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Centerstone to Host Structural Racism Training Series

Centerstone, a national leader in behavioral health care, will host a four-part series on structural racism November-December via Zoom. CEUs are available and there is no charge to attend.

The series includes:

  • “It’s Not About You: Structural and Systemic Racism” presentation on November 4 from 10-11:30 a.m. via Zoom
    • Objectives of the training include:
      • Identify different types of racism
      • Education regarding the subject of race creation
      • Insight into the history of structural and systemic racism  
      • Understanding of the current systems of structural and systemic racism
      • Participation in an solution-minded discussion
  • “Why Does His Back Look Like That? The Trauma of Racism” presentation on November 11 from 10-11:30 a.m. via Zoom
    • Objectives of the training include:
      • Knowledge on how race is used to promote division
      • Understanding of why race is used to support divisive principles
      • Knowledge on the effects of division in our society
      • Insight into the obvious and understated traumatic effects of racism
      • Participation in a solution-focused discussion regarding racial trauma and division
  • “Stop Acting Like a Child: The School to Prison Pipeline” presentation on November 18 10-11:30 a.m. via Zoom
    • Objectives of the training include:
      • Insight into the impact of racism related to how individuals interact with children
      • Knowledge regarding the damage of labeling a child and how this label can become a self-fulfilling prophecy
      • Insight into the effects of negative disciplinary strategies
      • Knowledge regarding the long-term results of this phenomena
      • Participation in a solution-focused discussion regarding this phenomena
  • “Understanding the Structural Impact of Racism, Racial Trauma and Suicide Prevention” presentation on December 2 from 10-11:30 a.m. via Zoom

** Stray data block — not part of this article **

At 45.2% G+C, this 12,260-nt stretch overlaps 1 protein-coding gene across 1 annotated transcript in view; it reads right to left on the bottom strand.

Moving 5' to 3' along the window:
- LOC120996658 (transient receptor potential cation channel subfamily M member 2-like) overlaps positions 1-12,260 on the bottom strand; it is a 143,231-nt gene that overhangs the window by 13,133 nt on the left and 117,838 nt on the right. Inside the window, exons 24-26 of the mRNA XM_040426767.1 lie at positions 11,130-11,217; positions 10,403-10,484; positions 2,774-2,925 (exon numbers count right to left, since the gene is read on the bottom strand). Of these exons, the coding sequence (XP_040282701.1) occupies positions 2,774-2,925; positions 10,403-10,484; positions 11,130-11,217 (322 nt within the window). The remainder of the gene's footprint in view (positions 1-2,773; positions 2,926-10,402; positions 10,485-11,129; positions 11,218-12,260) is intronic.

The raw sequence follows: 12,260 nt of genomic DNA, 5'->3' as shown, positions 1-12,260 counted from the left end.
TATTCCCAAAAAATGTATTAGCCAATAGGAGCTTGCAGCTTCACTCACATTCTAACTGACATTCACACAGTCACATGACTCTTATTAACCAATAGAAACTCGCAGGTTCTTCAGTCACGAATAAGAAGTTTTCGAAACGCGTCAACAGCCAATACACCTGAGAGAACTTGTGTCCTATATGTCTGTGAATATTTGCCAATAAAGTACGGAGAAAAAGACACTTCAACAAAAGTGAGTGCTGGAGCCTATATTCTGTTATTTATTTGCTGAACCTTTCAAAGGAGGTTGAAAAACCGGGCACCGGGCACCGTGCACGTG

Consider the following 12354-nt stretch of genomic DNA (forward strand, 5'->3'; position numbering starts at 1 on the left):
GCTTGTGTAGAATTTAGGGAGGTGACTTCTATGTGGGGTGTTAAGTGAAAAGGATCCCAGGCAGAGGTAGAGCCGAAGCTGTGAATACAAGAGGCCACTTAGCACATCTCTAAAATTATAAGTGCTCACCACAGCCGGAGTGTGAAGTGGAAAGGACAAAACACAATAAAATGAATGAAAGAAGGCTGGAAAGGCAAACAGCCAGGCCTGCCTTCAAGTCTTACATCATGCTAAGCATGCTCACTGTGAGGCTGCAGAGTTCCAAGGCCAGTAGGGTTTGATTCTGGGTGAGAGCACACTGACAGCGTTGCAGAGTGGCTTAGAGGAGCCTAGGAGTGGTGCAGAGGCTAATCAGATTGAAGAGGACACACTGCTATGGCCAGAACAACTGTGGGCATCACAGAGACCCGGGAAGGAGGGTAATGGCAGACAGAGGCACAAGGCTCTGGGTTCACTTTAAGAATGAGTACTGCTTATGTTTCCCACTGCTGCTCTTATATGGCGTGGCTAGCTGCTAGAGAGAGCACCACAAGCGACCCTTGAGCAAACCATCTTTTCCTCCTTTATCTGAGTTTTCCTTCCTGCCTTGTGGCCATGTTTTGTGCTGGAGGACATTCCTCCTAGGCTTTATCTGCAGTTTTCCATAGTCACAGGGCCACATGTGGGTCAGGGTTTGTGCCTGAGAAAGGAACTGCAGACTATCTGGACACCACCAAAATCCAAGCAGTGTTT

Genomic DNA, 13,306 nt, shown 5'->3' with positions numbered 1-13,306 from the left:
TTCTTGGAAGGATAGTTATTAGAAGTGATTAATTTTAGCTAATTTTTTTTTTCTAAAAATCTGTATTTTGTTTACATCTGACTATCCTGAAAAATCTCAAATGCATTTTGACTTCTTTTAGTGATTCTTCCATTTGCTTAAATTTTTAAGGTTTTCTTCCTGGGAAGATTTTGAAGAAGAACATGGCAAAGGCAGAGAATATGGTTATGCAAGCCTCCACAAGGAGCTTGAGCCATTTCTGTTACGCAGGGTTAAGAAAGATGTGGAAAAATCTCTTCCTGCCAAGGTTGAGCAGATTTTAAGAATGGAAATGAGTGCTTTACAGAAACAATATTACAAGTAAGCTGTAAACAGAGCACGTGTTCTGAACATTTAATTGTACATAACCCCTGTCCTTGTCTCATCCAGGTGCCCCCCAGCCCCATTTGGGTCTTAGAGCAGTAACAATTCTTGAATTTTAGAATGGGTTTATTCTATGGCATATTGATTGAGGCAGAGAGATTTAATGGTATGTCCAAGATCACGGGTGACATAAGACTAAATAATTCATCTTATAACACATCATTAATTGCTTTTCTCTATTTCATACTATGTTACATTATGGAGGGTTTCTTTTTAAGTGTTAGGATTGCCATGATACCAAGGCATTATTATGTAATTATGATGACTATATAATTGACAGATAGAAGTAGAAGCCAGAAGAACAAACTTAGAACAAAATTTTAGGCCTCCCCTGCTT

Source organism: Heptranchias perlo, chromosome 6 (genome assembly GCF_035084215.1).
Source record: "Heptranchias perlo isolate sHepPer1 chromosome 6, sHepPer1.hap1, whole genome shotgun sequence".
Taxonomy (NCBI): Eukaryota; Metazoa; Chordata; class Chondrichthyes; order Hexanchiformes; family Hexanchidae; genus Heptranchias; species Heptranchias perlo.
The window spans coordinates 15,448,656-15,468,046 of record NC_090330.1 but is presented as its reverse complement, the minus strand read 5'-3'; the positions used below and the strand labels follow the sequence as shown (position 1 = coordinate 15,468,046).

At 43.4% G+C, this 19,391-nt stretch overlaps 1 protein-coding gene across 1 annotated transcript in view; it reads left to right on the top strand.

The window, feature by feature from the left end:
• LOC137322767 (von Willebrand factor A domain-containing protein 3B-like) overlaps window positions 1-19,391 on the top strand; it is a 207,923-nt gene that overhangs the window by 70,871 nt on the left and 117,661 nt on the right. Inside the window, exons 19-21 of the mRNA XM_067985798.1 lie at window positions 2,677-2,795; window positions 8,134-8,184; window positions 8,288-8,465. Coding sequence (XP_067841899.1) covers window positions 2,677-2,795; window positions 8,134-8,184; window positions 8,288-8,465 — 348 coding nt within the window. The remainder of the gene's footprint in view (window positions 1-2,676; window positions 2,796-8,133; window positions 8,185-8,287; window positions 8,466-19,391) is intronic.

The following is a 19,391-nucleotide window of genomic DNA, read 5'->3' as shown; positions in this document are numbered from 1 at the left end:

• Objectives of the training include:
      • Define and discuss racial trauma
      • Review how racism affects collective and individual mental health
      • Gain insight into the implications of racial trauma for suicide prevention


The presenter of the four training events will be Jeremy Allen with Southern Illinois University – Carbondale (SIU-C). Allen is a third year Sociology Ph.D. student at SIU-C who specializes in race. He is the instructor of record for Sociology 215 Race and Ethnic Relations in the U.S. He has academic training in stratification, race, criminology, research methods, and analysis. Additionally, Allen has decades of lived experience relating to his primary area of study.

Tandra M. Rutledge will serve as a co-presenter of “Understanding the Structural Impact of Racism, Racial Trauma and Suicide Prevention.” Rutledge is a mental health advocate, consultant, and certified suicide prevention educator. She is the Director of Healthcare Systems Initiative for Project 2025, a national initiative of the American Foundation for Suicide Prevention aimed at reducing the annual suicide rate in the US by 20% by 2025. To achieve this bold goal, Rutledge mobilizes and engages partners across the healthcare field and emergency departments, firearms and corrections, as well as influencers and media at the national and state levels to drive policy changes and implement best practices.